• coffee filter or thin cloth and a rubber band

Instructions

  1. Prepare the sweet tea. I use 1 family size tea bag or 8-10 small bags per gallon of water. Add 1 cup of regular sugar (organic preferably). Do not use honey!
  2. Let tea cool to room temperature and make sure it is really cool! This step is very important as too hot of tea can kill your SCOBY.
  3. Once tea is completely cool, pour into glass jar, leaving just over an inch of room at the top. Pour in ½ cup liquid from a previous batch of Kombucha or if starting from a dehydrated SCOBY, pour in ½ cup from a store-bought bottle of Kombucha.
  4. With very clean hands, gently place the SCOBY at the top of the jar of tea. It should float, though if it doesn’t just let it fall and don’t stick your hands in the tea!
  5. Cover the jar with the coffee filter or cloth and rubber band tightly (flies love this stuff!)
  6. Put the jar in a warm (around 70-75 degrees is best) corner of the kitchen where it is at least a few feet away from any other fermenting products.
  7. Let sit to ferment for around 7 days, though the length of time may vary depending on your temperature. You can test the Kombucha by placing a straw in the jar carefully (slide under the SCOBY) and sipping. It should taste tart but still very slightly sweet also.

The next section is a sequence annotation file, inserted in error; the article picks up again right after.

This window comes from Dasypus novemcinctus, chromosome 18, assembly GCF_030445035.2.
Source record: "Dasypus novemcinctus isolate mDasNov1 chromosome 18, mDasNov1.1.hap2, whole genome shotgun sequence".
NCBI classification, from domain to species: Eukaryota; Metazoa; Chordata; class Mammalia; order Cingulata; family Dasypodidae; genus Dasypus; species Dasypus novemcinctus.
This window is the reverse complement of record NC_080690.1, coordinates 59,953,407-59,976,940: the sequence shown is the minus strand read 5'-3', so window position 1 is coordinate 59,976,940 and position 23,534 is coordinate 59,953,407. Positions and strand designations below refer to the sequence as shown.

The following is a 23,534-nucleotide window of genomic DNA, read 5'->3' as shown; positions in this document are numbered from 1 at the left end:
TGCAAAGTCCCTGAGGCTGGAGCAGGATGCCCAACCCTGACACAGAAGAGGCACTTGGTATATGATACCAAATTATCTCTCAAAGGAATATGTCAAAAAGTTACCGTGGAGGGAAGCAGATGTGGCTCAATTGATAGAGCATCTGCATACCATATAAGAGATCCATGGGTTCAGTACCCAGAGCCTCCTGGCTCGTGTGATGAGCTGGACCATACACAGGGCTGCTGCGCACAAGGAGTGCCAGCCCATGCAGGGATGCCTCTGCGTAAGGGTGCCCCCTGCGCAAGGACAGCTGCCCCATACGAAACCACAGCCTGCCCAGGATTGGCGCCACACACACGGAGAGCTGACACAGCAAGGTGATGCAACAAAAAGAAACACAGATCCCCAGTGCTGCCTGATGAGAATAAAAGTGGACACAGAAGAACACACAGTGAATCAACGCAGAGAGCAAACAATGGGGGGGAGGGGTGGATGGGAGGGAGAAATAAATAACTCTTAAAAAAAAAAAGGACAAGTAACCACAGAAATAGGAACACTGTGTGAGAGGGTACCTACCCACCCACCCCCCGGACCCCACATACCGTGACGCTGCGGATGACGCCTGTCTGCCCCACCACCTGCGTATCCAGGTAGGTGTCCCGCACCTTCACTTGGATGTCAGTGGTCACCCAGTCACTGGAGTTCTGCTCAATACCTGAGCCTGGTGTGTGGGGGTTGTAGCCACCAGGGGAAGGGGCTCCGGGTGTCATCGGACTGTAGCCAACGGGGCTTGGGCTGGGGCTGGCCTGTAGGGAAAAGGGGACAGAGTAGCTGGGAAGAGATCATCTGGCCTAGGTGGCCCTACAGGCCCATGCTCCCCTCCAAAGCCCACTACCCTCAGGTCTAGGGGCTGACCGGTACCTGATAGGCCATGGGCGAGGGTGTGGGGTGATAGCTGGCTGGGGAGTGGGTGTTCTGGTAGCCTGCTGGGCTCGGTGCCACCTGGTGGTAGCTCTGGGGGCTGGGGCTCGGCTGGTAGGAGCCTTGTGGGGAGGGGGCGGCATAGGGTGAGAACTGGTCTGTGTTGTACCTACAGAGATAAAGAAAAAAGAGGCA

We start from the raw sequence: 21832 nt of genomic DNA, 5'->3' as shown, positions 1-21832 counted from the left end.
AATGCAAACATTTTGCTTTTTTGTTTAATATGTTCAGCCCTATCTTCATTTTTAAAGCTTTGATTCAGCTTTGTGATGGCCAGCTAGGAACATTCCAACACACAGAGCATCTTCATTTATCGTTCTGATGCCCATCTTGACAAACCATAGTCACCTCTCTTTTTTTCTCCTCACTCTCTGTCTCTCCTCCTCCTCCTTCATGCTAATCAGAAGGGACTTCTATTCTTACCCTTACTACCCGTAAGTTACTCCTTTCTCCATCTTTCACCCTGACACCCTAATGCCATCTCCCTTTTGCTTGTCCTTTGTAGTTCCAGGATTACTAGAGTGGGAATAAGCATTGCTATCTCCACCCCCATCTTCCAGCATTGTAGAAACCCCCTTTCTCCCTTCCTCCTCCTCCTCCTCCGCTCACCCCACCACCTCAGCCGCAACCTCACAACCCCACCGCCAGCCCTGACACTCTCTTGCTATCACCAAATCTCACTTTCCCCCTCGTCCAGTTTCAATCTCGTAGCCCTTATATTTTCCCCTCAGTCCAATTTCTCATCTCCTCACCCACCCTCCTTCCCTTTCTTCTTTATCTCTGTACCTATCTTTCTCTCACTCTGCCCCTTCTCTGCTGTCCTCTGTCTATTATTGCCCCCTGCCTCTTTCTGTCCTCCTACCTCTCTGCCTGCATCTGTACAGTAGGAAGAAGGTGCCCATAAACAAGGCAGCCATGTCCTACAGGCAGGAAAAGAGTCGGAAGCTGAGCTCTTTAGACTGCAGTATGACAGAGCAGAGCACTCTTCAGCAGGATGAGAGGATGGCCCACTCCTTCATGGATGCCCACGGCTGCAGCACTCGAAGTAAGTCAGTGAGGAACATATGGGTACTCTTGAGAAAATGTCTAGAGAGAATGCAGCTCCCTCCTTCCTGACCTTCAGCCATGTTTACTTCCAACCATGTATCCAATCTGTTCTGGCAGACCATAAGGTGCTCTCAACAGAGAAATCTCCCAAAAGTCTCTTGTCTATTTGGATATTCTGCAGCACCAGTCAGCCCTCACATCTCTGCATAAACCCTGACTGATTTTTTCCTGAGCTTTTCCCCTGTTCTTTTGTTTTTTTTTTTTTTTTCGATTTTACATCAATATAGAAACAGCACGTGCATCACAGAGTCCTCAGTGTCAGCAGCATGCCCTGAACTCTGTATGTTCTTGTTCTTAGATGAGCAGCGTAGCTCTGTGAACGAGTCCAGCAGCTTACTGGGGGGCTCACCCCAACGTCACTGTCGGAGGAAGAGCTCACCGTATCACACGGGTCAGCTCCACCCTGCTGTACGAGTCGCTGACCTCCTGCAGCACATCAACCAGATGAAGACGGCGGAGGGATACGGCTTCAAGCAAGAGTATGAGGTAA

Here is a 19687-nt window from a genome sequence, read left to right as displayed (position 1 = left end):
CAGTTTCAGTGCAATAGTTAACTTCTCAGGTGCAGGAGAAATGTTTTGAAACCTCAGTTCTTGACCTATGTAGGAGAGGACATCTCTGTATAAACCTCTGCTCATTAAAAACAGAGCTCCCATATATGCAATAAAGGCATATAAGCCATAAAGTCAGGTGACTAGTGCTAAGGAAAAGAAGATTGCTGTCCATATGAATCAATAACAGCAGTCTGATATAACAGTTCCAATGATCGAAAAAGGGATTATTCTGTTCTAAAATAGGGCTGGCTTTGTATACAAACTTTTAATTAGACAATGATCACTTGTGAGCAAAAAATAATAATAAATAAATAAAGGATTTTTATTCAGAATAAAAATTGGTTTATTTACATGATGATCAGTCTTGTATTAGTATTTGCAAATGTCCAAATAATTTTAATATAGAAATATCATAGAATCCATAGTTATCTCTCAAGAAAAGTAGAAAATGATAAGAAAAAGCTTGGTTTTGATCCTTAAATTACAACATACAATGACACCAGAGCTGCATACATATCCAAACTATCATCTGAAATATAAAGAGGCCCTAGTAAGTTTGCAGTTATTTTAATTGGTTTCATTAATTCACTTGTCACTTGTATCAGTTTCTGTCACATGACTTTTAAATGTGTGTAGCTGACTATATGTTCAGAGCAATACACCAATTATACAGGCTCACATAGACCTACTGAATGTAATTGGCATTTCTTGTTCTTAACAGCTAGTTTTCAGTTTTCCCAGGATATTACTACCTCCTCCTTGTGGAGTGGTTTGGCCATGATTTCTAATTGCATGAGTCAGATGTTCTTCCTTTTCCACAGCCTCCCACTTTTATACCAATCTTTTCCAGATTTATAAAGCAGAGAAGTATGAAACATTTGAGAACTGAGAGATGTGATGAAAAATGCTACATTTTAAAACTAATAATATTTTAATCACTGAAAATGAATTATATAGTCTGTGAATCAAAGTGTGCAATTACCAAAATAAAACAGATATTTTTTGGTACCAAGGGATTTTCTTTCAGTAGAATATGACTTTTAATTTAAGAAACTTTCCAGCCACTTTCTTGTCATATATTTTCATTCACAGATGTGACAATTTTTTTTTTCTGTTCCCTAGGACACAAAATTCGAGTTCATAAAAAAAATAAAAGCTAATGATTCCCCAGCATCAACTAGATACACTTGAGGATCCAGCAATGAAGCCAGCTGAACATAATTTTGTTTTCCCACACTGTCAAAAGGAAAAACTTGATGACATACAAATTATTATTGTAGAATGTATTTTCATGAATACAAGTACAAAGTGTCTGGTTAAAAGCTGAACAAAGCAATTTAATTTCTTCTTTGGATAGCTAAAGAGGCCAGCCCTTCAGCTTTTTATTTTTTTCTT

8. At this point, Kombucha is ready for a second ferment. If you aren’t doing the second ferment, just pour the kombucha into another jar or jars with airtight lids and seal until ready to drink.

She has more information about it, so definitely read the whole thing. I hope you’ll try it for yourself at home and let me know what you think. Making your own almost always beats driving back and forth to the nearest health food store and paying retail for it. It won’t be long before you’ll want to have it every day, and making your own is cheaper and more convenient.

As always, I start with the caveat that it is an acquired taste and it might take a little getting used to, but then again, that’s true of so many things that are amazingly good for us. Once you press through your initial reaction, you’ll find it supercharging your body in some powerfully positive ways. I can’t wait to hear about the results you get.

As always, if you have a question, you can post it on Facebook, Twitter, or Google Plus and I’ll respond.

There is so much potential benefit for everyone in kombucha, I hope you’ll take a few seconds now to share this with friends. It just might be the answer one of your friends is looking for. We want to get good information in front of people, to help them live the healthy life they are looking for, but we need your help to get the word out.

I’ll see you back here tomorrow for “Think Right Thursday.”

“At the end of your feelings is NOTHING. At the end of your principles is a PROMISE.”  — Eric Thomas